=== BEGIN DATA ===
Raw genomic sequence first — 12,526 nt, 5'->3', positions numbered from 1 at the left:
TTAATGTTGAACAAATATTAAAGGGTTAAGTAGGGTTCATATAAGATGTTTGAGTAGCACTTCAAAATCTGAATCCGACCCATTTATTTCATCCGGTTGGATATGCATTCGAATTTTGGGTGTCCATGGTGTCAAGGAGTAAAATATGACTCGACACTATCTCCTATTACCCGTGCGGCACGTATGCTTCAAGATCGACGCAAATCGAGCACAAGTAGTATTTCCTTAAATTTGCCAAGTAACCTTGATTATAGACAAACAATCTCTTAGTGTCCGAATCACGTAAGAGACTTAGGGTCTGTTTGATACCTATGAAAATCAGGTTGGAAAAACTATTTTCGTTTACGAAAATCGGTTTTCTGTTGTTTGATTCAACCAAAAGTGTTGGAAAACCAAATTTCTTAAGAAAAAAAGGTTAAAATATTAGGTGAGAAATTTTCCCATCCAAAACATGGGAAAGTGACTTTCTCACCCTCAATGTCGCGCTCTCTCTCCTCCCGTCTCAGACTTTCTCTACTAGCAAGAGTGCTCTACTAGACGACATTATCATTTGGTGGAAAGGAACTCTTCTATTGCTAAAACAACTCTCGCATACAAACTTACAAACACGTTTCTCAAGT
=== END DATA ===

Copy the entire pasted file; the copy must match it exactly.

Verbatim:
Raw genomic sequence first — 12,526 nt, 5'->3', positions numbered from 1 at the left:
TTAATGTTGAACAAATATTAAAGGGTTAAGTAGGGTTCATATAAGATGTTTGAGTAGCACTTCAAAATCTGAATCCGACCCATTTATTTCATCCGGTTGGATATGCATTCGAATTTTGGGTGTCCATGGTGTCAAGGAGTAAAATATGACTCGACACTATCTCCTATTACCCGTGCGGCACGTATGCTTCAAGATCGACGCAAATCGAGCACAAGTAGTATTTCCTTAAATTTGCCAAGTAACCTTGATTATAGACAAACAATCTCTTAGTGTCCGAATCACGTAAGAGACTTAGGGTCTGTTTGATACCTATGAAAATCAGGTTGGAAAAACTATTTTCGTTTACGAAAATCGGTTTTCTGTTGTTTGATTCAACCAAAAGTGTTGGAAAACCAAATTTCTTAAGAAAAAAAGGTTAAAATATTAGGTGAGAAATTTTCCCATCCAAAACATGGGAAAGTGACTTTCTCACCCTCAATGTCGCGCTCTCTCTCCTCCCGTCTCAGACTTTCTCTACTAGCAAGAGTGCTCTACTAGACGACATTATCATTTGGTGGAAAGGAACTCTTCTATTGCTAAAACAACTCTCGCATACAAACTTACAAACACGTTTCTCAAGT